“I do feel I must work harder so there won’t be a reason for anyone to say that I cannot do it because I’m a woman,” she says.

“This, however, comes from within, rather than any external pressure. In my mind, I have ‘girl power’ but it’s not so much the need to be ‘powerful’, but rather to be empowered by my passion and emotions.”

How Lesley got into the world of wine

Lesley’s interest in wine began thanks to her father’s tipple of choice – whisky. She describes him as “a whisky man” who had a glass of the drink after a hard day’s work. As she got older, she became more curious about the drink and wanted to learn more about it and the difference between various types of alcohol, to share her father’s interest. 

After studying International Trade with a major in Accounting in university, she decided she wanted a career in the F&B industry so pursued hospitality studies after graduating. She did this at the Department of Food and Beverage Management at National Kaohsiung University of Hospitality and Tourism in Taiwan.


Her first job in the industry was at Le Moût with Chef Lanshu Chen (Veuve Clicquot Asia’s Best Female Chef for 2014) in 2015. She joined as a commis in the service department and left as Senior Captain.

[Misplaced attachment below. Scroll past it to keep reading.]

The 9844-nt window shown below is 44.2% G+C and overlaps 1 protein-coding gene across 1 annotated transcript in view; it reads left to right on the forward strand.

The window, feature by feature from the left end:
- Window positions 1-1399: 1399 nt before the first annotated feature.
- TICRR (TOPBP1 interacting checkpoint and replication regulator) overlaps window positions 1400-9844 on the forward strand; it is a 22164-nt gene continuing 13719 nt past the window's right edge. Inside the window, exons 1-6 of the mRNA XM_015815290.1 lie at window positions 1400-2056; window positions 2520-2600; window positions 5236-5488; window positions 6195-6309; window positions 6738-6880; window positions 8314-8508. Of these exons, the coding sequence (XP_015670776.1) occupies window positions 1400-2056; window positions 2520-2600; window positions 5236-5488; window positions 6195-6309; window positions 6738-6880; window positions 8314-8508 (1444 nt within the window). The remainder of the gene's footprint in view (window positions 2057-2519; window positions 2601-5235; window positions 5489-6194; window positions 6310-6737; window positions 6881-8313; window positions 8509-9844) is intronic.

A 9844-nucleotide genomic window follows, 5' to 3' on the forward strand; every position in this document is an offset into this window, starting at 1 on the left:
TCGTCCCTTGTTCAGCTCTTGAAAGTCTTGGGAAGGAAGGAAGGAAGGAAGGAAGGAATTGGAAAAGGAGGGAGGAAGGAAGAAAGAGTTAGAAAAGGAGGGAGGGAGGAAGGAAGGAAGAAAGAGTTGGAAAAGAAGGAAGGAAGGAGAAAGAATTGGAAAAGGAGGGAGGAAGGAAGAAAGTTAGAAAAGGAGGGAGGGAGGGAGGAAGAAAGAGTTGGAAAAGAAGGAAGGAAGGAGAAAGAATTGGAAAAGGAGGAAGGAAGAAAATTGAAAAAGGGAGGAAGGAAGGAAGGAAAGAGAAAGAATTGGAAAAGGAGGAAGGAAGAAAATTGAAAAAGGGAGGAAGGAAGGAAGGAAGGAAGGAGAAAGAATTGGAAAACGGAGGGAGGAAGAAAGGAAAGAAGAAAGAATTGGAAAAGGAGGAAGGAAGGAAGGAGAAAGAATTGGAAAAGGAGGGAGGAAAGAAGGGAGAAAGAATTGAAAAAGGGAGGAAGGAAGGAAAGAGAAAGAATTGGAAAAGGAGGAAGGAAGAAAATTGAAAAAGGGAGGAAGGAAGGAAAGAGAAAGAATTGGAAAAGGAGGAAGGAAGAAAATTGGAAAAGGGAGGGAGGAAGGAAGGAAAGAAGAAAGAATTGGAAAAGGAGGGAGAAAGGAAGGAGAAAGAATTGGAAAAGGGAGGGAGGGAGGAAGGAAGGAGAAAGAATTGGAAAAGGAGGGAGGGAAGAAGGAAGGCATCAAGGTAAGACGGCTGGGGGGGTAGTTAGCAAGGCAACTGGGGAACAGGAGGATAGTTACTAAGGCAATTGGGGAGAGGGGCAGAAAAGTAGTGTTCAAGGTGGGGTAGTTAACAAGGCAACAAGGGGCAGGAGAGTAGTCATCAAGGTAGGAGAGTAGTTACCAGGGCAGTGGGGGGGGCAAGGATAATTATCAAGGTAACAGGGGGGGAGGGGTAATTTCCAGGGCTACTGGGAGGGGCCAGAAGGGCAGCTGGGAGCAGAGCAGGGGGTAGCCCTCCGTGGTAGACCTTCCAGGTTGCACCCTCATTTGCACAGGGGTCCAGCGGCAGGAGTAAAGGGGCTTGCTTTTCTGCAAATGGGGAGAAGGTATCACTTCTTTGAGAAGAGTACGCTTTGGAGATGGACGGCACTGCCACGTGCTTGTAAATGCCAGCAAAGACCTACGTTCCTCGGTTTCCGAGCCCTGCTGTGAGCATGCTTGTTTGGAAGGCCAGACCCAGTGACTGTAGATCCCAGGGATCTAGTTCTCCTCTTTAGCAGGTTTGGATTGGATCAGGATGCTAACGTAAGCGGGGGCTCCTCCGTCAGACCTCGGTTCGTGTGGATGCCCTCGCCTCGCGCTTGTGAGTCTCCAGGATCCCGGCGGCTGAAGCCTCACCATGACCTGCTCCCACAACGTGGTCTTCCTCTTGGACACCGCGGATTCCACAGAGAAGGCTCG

Although she wasn’t a sommelier at the time, she worked closely with the sommelier team. Her interest in wine had grown by then and Chef Chen encouraged her to pursue her dream. 

Lesley left Taiwan and moved to Shanghai in 2018, then to Singapore the year after. While in Shanghai, she passed her Certified Level of Court of Master Sommelier exam. 

“I arrived in Singapore in 2019 by chance, through reconnecting with a Taiwanese ex-colleague, who was working in Singapore,” recalls the 29-year-old. “She passed my resume to the head sommelier of Odette, a three MICHELIN star restaurant, and I have been working there ever since. I am constantly learning and improving myself with certifications, competitions and building a network with industry professionals.

“I love that Singapore is one big melting pot with different ethnic groups and cultures, making it very interesting. This translates to the foodscape as well – what variety! I also appreciate how efficient and well-planned the country is. Also, the drinking culture is very developed here, and this is not just limited to wine,” she adds. 

What being a sommelier involves

It has been said that, if you do what you love, you’ll never work a day in your life. Lesley follows this adage as she genuinely loves what she does and the industry she’s in. Her job as assistant sommelier involves working very closely with the head sommelier to assist with planning the wine list and training the service team.